A bill that would allow epinephrine injectors, "or EpiPens", to be available on hand in public schools across our state is being reviewed in the NC Senate.
The injection is used to treat a person having an allergic reaction.
According to health experts, epinephrine would have no adverse effects on someone injected who was not having an allergic reaction.
Students with prescriptions are allowed to have them at school, but schools are not allowed to keep extras on hand for students who don't have a prescription. A bill being reviewed by the NC Senate seeks to change that.
Pitt County school nurse Terri Joyner, says, "It could save a kids life. We don't know all those students out there who have allergies, so if we had a student who was exposed to an unknown allergen at school and had an anaphylactic reaction, some of our schools are quite a distance from a rescue truck."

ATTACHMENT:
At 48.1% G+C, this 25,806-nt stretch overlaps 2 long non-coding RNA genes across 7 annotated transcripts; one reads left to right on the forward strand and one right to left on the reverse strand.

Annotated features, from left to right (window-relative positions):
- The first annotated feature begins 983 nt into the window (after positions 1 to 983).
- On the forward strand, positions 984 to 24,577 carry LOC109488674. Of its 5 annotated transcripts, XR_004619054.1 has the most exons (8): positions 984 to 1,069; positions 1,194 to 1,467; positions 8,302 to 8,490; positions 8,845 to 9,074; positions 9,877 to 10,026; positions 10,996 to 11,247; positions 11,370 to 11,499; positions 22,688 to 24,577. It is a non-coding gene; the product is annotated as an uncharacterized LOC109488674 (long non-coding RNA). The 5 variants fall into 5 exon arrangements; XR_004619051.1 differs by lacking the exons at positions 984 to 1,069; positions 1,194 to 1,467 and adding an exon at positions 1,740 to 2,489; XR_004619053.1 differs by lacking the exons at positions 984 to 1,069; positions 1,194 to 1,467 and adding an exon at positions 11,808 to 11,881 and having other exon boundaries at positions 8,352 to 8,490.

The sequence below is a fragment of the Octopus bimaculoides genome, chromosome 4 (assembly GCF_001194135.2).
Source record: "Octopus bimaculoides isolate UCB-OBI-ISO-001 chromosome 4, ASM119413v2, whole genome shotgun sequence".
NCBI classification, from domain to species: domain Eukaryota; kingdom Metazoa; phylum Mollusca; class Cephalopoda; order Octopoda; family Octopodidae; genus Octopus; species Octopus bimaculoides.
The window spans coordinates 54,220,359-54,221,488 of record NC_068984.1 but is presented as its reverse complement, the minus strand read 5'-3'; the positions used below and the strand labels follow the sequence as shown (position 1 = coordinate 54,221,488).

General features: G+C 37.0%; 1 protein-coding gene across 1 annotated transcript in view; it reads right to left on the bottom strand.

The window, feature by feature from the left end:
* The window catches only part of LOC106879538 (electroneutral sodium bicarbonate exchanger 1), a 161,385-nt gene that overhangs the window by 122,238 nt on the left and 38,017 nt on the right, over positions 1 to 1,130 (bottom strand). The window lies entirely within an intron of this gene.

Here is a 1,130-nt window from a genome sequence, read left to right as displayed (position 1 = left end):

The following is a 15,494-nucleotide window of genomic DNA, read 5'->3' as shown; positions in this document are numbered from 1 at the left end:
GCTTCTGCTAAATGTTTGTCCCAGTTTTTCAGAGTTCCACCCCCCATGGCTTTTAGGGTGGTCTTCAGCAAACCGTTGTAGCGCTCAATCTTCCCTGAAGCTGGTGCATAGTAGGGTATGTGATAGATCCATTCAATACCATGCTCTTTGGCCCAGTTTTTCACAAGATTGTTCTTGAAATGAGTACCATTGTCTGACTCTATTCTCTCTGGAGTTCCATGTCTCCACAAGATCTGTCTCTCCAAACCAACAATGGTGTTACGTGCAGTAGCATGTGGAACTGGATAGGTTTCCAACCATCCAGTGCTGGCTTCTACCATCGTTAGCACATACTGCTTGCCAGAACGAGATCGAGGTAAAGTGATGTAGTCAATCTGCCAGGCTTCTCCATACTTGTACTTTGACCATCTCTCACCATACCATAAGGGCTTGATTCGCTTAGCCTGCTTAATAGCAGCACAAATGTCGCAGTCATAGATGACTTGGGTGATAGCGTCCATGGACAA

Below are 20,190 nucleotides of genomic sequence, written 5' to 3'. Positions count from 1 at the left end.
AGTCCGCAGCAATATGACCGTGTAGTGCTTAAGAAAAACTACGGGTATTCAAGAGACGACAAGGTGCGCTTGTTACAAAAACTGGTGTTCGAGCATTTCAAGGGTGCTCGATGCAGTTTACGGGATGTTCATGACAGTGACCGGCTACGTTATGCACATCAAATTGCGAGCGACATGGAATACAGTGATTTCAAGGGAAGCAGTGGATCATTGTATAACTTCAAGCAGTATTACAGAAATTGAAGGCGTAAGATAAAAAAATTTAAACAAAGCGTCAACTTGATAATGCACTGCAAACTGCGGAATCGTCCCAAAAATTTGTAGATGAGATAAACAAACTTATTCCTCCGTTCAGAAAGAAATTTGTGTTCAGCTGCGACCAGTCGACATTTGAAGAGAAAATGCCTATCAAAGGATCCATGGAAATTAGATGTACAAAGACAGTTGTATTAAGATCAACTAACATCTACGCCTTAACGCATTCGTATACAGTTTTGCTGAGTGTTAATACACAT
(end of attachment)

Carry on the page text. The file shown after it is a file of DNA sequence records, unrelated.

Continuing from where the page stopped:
The bill does come with some disadvantages. The annual cost of having EpiPens on hand in schools could reach upwards of $15,000 in Pitt County alone.
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